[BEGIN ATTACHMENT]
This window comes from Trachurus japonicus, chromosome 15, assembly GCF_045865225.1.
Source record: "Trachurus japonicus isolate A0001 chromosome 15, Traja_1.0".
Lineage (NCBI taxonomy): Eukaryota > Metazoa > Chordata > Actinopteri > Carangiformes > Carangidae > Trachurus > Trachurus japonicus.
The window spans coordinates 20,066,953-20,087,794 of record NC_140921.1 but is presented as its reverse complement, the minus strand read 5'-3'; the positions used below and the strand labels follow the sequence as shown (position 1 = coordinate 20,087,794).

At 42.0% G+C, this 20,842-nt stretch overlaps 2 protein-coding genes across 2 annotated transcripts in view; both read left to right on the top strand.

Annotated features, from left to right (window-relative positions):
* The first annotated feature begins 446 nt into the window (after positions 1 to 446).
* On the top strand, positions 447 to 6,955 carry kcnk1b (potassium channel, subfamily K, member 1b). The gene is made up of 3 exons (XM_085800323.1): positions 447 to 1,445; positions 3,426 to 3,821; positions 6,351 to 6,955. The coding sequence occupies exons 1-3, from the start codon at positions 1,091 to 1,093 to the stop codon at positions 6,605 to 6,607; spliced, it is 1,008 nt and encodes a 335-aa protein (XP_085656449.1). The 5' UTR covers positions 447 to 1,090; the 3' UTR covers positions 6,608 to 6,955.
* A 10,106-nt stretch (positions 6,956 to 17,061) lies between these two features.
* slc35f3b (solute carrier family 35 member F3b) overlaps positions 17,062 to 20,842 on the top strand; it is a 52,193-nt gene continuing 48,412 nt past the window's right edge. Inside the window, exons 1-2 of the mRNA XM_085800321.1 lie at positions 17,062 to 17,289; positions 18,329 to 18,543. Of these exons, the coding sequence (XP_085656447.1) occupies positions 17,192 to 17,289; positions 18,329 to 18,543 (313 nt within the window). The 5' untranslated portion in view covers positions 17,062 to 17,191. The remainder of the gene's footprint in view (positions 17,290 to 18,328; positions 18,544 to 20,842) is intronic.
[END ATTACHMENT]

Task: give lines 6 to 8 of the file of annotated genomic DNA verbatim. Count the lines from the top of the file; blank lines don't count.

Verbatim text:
Annotated features, from left to right (window-relative positions):
* The first annotated feature begins 446 nt into the window (after positions 1 to 446).
* On the top strand, positions 447 to 6,955 carry kcnk1b (potassium channel, subfamily K, member 1b). The gene is made up of 3 exons (XM_085800323.1): positions 447 to 1,445; positions 3,426 to 3,821; positions 6,351 to 6,955. The coding sequence occupies exons 1-3, from the start codon at positions 1,091 to 1,093 to the stop codon at positions 6,605 to 6,607; spliced, it is 1,008 nt and encodes a 335-aa protein (XP_085656449.1). The 5' UTR covers positions 447 to 1,090; the 3' UTR covers positions 6,608 to 6,955.